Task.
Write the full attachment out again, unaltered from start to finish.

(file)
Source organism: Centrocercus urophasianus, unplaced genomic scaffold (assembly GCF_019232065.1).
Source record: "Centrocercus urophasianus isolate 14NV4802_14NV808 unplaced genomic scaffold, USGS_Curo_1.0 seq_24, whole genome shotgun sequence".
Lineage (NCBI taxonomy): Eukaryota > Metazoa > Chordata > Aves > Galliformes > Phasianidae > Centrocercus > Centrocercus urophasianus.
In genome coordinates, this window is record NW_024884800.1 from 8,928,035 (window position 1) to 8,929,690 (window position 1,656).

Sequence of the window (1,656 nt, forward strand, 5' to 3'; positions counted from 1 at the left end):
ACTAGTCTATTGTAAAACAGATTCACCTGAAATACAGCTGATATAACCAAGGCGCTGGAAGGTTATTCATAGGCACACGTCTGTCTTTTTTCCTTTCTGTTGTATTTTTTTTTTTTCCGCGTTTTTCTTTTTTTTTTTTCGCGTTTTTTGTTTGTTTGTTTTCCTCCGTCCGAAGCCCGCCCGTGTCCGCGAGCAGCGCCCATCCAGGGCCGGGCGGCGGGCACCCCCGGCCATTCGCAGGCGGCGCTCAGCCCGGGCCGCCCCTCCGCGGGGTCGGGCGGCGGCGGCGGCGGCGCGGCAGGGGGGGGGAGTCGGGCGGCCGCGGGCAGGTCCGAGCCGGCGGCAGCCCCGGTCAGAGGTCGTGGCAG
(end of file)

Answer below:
Source organism: Centrocercus urophasianus, unplaced genomic scaffold (assembly GCF_019232065.1).
Source record: "Centrocercus urophasianus isolate 14NV4802_14NV808 unplaced genomic scaffold, USGS_Curo_1.0 seq_24, whole genome shotgun sequence".
Lineage (NCBI taxonomy): Eukaryota > Metazoa > Chordata > Aves > Galliformes > Phasianidae > Centrocercus > Centrocercus urophasianus.
In genome coordinates, this window is record NW_024884800.1 from 8,928,035 (window position 1) to 8,929,690 (window position 1,656).

Sequence of the window (1,656 nt, forward strand, 5' to 3'; positions counted from 1 at the left end):
ACTAGTCTATTGTAAAACAGATTCACCTGAAATACAGCTGATATAACCAAGGCGCTGGAAGGTTATTCATAGGCACACGTCTGTCTTTTTTCCTTTCTGTTGTATTTTTTTTTTTTCCGCGTTTTTCTTTTTTTTTTTTCGCGTTTTTTGTTTGTTTGTTTTCCTCCGTCCGAAGCCCGCCCGTGTCCGCGAGCAGCGCCCATCCAGGGCCGGGCGGCGGGCACCCCCGGCCATTCGCAGGCGGCGCTCAGCCCGGGCCGCCCCTCCGCGGGGTCGGGCGGCGGCGGCGGCGGCGCGGCAGGGGGGGGGAGTCGGGCGGCCGCGGGCAGGTCCGAGCCGGCGGCAGCCCCGGTCAGAGGTCGTGGCAG